Thursday, December 10, 2009
But the events of the first two weeks of December have buried both the prospects and plausibility of such change. If he were alive today, T. S. Eliot would have written that December, not April, is the cruelest month. With his Nobel speech in Oslo today, unabashedly advocating for the continuation of war in the Middle East and Central Asia, Obama put an exclamation mark to a series of events that extinguished any remaining residue hope that Democratic governance would alter the country's economic and military policies. If anything, they have demonstrated that transnational financial instituations and the military industrial complex have intensified their control over them.
On December 1st, Obama gave a speech in which he explained why he was sending 30,000 more troops to Afghanistan. It was remarkable for the sort of fear mongering and dishonesty indelibly associated with Bush and Cheney. He tied the Taliban and the people of Afghanistan to 9/11, without expressly saying it, just as Cheney implied that Saddam Hussein was connected to al-Qaeda, preserving the ability to deny it if challenged. One can only assume that he deliberately refused to acknowledge the actual connection of two American allies, Saudi Arabia and Pakistan. Just as Cheney evoked the mushroom cloud, the fear that Saddam might obtain nuclear weapons, to justify the invasion of Iraq, Obama revived it in regard to the proximity of Afghanistan to the Pakastani nuclear arsenal. And, finally, just as Bush floated imaginary withdrawal dates to allay public anxiety, Obama did likewise by putting out a withdrawal date of July 2011, a date that was promptly repudiated by his own defense secretary.
It is entirely possible that Obama's Afghanistan speech will be remembered as a seminal episode, a slow motion lighting strike in which the inevitable failure of his administration flashed through the public mind, a squandering of all the goodwill that he had accumulated over the course of his life in politics. During mass campaign rallies on the eve of Super Tuesday in 2008, Obama exhorted his supporters not to fall for the okey-doke, slang for the ways in which politicians consciously manipulate people to vote for them by asserting a similarity of perspective that doesn't really exist. Now, we have an administration and a Congress that can only communicate by recourse to the okey-doke, and people are wise to it.
Obama's Afghanistan speech was, however, only the beginning. On Monday night, December 7th, it was announced that Senate Majority Leader Harry Reid had reached a deal that would get the stalled health care reform bill out of the Senate. Predictably, the abandonment of the public option, so prized by progressives as a means of getting costs under control, is an essential feature of the deal, and House Majority Leader Nancy Pelosi is OK with it. Shockingly, it is now Thursday afternoon in California, and the Senate has yet to release the terms of the deal, or the language of the bill that incorporates it. The President knows, the Senators know, their staffers know and, most likely, lobbyists associated with health insurance companies, health care providers and pharmaceutical companies know . . . but the public does not. Just as a California state budget that cut services to millions of California residents was determined in secret Gang of Five meetings, and then rammed through both houses for the Governor's signature, the provisions of the health care reform bill are being decided by 10 Senators, after months and months of committee hearings and votes that have been reduced to a meaningless form of political theatre. Of course, the President has remained as invisible as possible during this process.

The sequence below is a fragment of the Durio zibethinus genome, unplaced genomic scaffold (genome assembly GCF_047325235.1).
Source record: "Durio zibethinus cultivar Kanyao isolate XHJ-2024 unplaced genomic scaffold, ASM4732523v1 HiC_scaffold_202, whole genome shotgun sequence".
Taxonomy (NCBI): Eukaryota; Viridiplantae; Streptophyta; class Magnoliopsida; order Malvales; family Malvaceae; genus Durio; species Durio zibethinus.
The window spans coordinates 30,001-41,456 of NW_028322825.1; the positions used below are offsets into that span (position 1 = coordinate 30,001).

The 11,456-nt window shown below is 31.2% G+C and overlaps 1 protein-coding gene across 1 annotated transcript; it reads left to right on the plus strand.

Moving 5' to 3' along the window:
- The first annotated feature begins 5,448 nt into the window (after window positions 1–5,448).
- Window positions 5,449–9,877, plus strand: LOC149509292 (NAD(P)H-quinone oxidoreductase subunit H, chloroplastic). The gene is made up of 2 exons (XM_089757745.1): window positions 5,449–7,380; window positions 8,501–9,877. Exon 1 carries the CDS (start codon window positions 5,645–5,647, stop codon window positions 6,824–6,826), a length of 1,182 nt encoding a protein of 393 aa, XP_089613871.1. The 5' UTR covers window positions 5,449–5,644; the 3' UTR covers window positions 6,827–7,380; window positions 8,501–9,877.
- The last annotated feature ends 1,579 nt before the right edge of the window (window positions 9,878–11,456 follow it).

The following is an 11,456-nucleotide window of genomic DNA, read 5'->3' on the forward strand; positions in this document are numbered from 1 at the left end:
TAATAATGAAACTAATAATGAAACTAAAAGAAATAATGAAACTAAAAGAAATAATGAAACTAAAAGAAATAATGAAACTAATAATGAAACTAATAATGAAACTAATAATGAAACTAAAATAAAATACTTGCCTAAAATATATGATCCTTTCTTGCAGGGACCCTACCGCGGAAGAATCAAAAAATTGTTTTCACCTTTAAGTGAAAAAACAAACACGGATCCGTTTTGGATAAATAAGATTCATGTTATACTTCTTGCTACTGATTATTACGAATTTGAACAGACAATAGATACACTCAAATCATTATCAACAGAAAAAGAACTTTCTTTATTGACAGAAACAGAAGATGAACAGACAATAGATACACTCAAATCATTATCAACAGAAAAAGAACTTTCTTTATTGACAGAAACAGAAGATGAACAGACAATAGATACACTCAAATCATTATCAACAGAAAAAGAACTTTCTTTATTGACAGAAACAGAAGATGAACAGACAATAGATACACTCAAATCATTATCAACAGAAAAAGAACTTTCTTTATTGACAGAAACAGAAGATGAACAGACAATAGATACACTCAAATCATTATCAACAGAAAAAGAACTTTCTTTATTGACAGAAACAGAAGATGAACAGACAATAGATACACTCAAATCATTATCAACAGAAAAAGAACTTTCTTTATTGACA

Now, it is being rumored that, upon the passage of the bill by the Senate, the bill will be force fed to the House whole, subject to a straight up or down vote, without reconciling the House and Senate versions of the bill in conference. Hence, the inconvenience of having to deal with a House bill that includes a timid public option is eliminated, at the price of reducing the deliberations of the entire House to nothing more than a rubber stamp for the Senate and the President. No need to worry, though, the members have been able to accumulate a lot of irrelevant votes that will serve the purpose of getting them re-elected in November 2010, or so they think. They seem to be blissfully unaware of the electoral tsunami that looms just over the horizon. Meanwhile, there are early warning signs that the impetus for financial reform is going down the same road as health care reform, yet another progressive issue of concern about to exploited for the benefit of finance capitalists and their electoral retainers.
And, then, over in a small, dark corner, there is the Obama administration response to what has happened in Honduras. After months and months of passivity in the face of a June coup that deposed the elected President of the country, after perpetual efforts to obtain a face saving resolution that would allow the rightist coup participants to prevail while permiting the leftist President to serve out the few remaining days his term as a figurehead, the administration threw in the towel on December 4th and urged the other countries of the hemisphere to accept the outcome of an election carried out by a coup regime that has frequently imposed curfews and martial law. The administration did so despite accounts of systematic fraud that concealed a low turnout of less than 50% generated by the opposition's refusal to participate. In Oslo, in Washington, D. C. in Tegucigalpa, the month of December has revealed a remarkable consistency in the policies of this presidency and its party in Congress.